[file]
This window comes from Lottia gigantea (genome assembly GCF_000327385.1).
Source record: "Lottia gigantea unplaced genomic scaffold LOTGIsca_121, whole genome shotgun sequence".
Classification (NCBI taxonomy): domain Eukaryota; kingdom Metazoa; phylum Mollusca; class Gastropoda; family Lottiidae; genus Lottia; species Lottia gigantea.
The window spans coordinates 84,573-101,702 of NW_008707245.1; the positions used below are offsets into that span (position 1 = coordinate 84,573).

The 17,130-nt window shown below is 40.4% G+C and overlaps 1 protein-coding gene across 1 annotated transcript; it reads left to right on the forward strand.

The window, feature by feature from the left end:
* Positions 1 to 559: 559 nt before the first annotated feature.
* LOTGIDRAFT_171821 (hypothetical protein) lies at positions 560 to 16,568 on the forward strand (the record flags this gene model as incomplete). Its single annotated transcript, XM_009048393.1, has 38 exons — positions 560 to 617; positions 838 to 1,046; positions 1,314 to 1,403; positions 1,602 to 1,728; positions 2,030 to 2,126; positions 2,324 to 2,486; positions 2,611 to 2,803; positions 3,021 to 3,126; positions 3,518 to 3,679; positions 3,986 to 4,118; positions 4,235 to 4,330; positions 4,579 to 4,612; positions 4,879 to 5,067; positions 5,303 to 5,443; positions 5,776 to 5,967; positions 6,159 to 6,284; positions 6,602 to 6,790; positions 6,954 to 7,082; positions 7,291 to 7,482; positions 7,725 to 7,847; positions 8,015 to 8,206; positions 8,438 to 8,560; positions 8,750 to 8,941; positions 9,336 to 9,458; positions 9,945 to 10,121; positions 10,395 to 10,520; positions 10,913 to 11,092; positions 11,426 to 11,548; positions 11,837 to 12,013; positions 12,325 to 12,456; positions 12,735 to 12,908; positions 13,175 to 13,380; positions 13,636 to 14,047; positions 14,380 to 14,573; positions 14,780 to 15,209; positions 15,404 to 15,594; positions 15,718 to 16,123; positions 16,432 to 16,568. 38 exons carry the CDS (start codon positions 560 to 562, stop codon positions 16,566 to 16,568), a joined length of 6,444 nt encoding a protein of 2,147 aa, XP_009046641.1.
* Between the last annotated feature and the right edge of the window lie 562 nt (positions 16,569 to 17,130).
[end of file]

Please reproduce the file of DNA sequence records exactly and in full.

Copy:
This window comes from Lottia gigantea (genome assembly GCF_000327385.1).
Source record: "Lottia gigantea unplaced genomic scaffold LOTGIsca_121, whole genome shotgun sequence".
Classification (NCBI taxonomy): domain Eukaryota; kingdom Metazoa; phylum Mollusca; class Gastropoda; family Lottiidae; genus Lottia; species Lottia gigantea.
The window spans coordinates 84,573-101,702 of NW_008707245.1; the positions used below are offsets into that span (position 1 = coordinate 84,573).

The 17,130-nt window shown below is 40.4% G+C and overlaps 1 protein-coding gene across 1 annotated transcript; it reads left to right on the forward strand.

The window, feature by feature from the left end:
* Positions 1 to 559: 559 nt before the first annotated feature.
* LOTGIDRAFT_171821 (hypothetical protein) lies at positions 560 to 16,568 on the forward strand (the record flags this gene model as incomplete). Its single annotated transcript, XM_009048393.1, has 38 exons — positions 560 to 617; positions 838 to 1,046; positions 1,314 to 1,403; positions 1,602 to 1,728; positions 2,030 to 2,126; positions 2,324 to 2,486; positions 2,611 to 2,803; positions 3,021 to 3,126; positions 3,518 to 3,679; positions 3,986 to 4,118; positions 4,235 to 4,330; positions 4,579 to 4,612; positions 4,879 to 5,067; positions 5,303 to 5,443; positions 5,776 to 5,967; positions 6,159 to 6,284; positions 6,602 to 6,790; positions 6,954 to 7,082; positions 7,291 to 7,482; positions 7,725 to 7,847; positions 8,015 to 8,206; positions 8,438 to 8,560; positions 8,750 to 8,941; positions 9,336 to 9,458; positions 9,945 to 10,121; positions 10,395 to 10,520; positions 10,913 to 11,092; positions 11,426 to 11,548; positions 11,837 to 12,013; positions 12,325 to 12,456; positions 12,735 to 12,908; positions 13,175 to 13,380; positions 13,636 to 14,047; positions 14,380 to 14,573; positions 14,780 to 15,209; positions 15,404 to 15,594; positions 15,718 to 16,123; positions 16,432 to 16,568. 38 exons carry the CDS (start codon positions 560 to 562, stop codon positions 16,566 to 16,568), a joined length of 6,444 nt encoding a protein of 2,147 aa, XP_009046641.1.
* Between the last annotated feature and the right edge of the window lie 562 nt (positions 16,569 to 17,130).